Two years after the start of the pandemic, the North Korean regime reported its first outbreak of COVID-19

Two years after the start of the pandemic, the North Korean regime reported its first outbreak of COVID-19

North Korea acknowledged on Thursday the first outbreak of COVID-19 in the country since the start of the pandemic, declared by the official media as a “serious national emergency incident”.

The official news agency KCNA said the samples taken from several sick patients with fever in Pyongyang on Sunday were “consistent” with the highly contagious Omicron variant del coronavirus.

According to this medium, North Korean leader Kim Jong Un said at an emergency meeting of his political bureau that they would implement a “maximum emergency” virus control system with the aim of “eliminating the root in the shortest possible time.”

“He assured us that due to the high level of political awareness of the population (…) we will safely overcome the emergency and we will succeed with the emergency quarantine plan,” the agency added.

Kim Jong-un's dictatorship has prevented the territory from entering vaccines for the population
Kim Jong-un’s dictatorship has prevented the territory from entering vaccines for the population

Kim requested stricter border controls and confinement measuresrequesting its citizens to “completely contain the spread of the malicious virus by carefully blocking its area in all cities and counties in the country,” it said KCNA.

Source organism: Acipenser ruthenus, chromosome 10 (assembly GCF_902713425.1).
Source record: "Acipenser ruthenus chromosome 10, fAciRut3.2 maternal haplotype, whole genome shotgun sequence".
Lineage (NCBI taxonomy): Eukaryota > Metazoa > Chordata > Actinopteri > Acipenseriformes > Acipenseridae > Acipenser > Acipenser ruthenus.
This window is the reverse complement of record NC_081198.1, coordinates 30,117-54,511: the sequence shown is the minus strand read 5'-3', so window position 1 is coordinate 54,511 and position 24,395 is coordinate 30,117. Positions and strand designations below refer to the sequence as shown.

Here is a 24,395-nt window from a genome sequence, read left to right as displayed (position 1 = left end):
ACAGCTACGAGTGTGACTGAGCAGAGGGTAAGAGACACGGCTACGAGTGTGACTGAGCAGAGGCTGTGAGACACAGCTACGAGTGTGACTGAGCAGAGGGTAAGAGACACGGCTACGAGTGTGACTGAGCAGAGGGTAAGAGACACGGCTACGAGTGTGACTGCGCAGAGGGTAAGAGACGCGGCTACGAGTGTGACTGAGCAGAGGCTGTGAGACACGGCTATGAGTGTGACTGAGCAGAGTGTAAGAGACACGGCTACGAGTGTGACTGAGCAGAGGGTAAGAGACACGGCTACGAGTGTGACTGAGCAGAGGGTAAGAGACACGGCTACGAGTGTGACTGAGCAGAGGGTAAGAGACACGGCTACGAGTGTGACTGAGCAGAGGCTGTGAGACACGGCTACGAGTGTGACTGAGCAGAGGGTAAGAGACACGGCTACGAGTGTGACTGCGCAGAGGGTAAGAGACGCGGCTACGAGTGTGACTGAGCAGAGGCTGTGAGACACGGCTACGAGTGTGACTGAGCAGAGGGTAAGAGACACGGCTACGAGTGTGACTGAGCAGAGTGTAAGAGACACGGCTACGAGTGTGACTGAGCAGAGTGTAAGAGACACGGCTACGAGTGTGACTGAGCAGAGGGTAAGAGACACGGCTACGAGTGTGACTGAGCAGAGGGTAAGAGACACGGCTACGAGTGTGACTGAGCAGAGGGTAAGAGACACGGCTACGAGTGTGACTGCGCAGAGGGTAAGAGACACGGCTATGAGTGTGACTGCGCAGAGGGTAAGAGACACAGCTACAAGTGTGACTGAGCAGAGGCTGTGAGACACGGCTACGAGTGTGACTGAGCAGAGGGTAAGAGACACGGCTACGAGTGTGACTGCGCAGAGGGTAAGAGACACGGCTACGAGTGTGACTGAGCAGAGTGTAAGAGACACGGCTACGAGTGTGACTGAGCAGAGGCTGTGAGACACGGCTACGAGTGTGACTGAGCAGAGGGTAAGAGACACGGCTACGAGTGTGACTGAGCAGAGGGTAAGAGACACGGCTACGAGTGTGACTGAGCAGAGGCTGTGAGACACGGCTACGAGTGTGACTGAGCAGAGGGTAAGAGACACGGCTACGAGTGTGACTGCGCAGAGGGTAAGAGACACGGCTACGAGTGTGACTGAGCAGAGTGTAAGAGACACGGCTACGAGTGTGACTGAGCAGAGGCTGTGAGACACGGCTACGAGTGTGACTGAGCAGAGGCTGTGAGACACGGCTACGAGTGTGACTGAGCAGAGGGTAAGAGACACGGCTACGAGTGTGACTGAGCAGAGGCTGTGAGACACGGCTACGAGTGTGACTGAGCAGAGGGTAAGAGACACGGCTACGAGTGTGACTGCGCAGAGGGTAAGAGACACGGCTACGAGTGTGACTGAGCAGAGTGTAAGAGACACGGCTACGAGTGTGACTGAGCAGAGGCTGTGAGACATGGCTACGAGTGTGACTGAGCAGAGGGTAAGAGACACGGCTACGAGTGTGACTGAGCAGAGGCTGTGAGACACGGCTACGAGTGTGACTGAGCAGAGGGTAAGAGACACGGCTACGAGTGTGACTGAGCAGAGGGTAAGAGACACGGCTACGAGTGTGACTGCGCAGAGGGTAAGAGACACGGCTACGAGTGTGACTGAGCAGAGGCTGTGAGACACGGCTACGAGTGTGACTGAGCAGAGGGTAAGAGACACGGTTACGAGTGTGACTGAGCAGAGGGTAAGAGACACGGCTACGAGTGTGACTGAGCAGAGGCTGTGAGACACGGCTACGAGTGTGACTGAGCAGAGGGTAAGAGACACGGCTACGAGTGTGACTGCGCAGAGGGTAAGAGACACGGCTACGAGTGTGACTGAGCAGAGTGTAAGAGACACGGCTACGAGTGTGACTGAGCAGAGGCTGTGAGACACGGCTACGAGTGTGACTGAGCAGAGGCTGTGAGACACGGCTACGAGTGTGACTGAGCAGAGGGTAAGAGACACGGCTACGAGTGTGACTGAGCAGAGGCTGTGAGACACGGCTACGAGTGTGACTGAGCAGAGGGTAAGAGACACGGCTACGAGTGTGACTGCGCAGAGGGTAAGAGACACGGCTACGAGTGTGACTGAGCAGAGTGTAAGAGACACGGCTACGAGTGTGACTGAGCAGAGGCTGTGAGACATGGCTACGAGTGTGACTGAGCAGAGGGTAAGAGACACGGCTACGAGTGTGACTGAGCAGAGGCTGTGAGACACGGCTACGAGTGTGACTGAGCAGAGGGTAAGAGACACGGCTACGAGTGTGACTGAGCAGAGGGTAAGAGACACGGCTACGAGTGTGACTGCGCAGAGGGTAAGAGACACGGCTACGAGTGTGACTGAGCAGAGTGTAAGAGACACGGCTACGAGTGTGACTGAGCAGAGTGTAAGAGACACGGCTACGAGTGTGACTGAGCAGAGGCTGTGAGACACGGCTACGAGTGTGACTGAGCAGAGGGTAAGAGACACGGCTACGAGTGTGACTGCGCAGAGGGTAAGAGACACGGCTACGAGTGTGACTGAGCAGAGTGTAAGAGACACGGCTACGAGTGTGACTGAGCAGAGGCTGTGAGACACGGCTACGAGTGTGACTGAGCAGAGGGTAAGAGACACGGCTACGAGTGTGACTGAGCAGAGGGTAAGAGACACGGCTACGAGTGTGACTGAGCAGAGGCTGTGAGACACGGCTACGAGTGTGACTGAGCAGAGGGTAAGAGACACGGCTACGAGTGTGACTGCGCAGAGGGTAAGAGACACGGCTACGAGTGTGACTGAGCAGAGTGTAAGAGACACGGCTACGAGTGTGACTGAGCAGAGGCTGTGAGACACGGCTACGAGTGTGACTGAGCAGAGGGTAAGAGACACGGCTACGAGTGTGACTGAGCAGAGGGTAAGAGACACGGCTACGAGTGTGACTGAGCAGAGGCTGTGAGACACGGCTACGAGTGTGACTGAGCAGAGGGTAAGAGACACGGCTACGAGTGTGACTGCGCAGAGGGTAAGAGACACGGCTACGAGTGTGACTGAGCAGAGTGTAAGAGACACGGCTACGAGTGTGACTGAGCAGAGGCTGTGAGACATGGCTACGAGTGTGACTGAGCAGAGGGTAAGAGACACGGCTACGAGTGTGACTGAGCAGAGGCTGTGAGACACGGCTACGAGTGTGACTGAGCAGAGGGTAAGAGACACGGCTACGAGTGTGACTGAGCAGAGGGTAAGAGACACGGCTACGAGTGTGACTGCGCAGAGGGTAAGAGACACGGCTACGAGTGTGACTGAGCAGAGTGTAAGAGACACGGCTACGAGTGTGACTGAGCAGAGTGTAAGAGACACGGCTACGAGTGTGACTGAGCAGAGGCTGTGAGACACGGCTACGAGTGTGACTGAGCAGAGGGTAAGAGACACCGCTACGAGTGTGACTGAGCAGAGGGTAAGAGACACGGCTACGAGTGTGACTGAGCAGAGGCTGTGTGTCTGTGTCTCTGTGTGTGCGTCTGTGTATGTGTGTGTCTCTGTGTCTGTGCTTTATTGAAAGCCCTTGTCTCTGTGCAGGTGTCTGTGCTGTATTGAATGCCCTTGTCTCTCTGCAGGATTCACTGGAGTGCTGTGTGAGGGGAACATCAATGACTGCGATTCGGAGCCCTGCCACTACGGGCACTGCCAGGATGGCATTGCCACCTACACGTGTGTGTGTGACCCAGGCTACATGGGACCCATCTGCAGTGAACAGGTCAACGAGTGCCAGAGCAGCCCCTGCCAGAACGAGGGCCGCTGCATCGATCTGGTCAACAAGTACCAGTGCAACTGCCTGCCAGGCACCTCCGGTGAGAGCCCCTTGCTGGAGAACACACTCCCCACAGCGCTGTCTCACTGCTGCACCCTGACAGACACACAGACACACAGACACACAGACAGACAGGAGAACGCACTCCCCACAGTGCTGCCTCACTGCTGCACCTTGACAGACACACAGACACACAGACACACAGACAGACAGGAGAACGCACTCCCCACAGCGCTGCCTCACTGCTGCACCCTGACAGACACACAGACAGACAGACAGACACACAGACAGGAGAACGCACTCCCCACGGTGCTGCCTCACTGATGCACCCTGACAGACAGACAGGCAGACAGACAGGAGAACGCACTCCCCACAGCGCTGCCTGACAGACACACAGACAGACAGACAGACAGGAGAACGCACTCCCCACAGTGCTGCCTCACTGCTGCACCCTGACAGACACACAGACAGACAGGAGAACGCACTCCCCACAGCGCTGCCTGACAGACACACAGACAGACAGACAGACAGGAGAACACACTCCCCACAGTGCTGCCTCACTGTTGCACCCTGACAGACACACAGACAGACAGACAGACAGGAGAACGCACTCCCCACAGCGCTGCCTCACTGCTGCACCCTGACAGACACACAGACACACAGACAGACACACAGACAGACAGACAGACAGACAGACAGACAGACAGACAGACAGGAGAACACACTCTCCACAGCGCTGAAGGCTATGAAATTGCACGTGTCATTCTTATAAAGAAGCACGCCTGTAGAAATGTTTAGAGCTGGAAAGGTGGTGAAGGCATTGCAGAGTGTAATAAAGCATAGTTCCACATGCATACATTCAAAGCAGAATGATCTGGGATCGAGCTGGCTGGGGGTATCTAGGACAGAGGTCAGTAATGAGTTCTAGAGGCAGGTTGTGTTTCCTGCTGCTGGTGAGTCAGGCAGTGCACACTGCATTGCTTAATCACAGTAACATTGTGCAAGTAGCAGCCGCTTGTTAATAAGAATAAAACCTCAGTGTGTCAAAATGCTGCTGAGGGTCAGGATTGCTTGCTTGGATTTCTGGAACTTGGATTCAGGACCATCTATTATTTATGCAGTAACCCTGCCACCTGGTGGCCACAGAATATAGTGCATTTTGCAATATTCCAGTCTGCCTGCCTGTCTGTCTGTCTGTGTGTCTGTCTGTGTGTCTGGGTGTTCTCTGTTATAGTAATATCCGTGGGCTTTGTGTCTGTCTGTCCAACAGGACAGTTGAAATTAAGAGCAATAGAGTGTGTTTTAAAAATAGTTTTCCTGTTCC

All businesses and production activities will be organized so that each unit is “isolated” to avoid contagion, he added.

The impoverished country with nuclear weapons a self-imposed foreign lockdown in early 2020 to protect itself from the pandemicwhich has caused economic problems and the paralysis of trade.

Since the start of the pandemic, North Korea had not confirmed a single case of coronavirus.

According to the World Health Organization, the country had carried out 13,259 COVID tests by the end of 2020, all of which were negative.

Analysts claim that North Korea’s failing health system would struggle to deal with a major outbreak of the illness.

A COUNTRY WITHOUT VACCINES

As mask mandates and social distancing requirements ease around the world, North Korea remains one of two countries that have not administered any coronavirus vaccinewith no sign of how it can begin to reopen despite a looming humanitarian crisis for its town.

As reported this week The Washington PostVaccines that were allocated to North Korea through a United Nations-backed global vaccination effort are no longer available, officials said this month, after Pyongyang repeatedly rejected the initiative’s offers of millions of doses.

Last year, North Korea rejected nearly 3 million doses of China Sinovac vaccine, saying the shipments should go to other countries that need them more. North Korea it also rejected 2 million doses of the vaccine from AstraZeneca-Oxford University over apparent concerns about potential side effects.

According to the post, no vaccinations at all North Korea risks becoming the epicenter of new variants as a result of low population immunity to the virus.

(With information from AFP)

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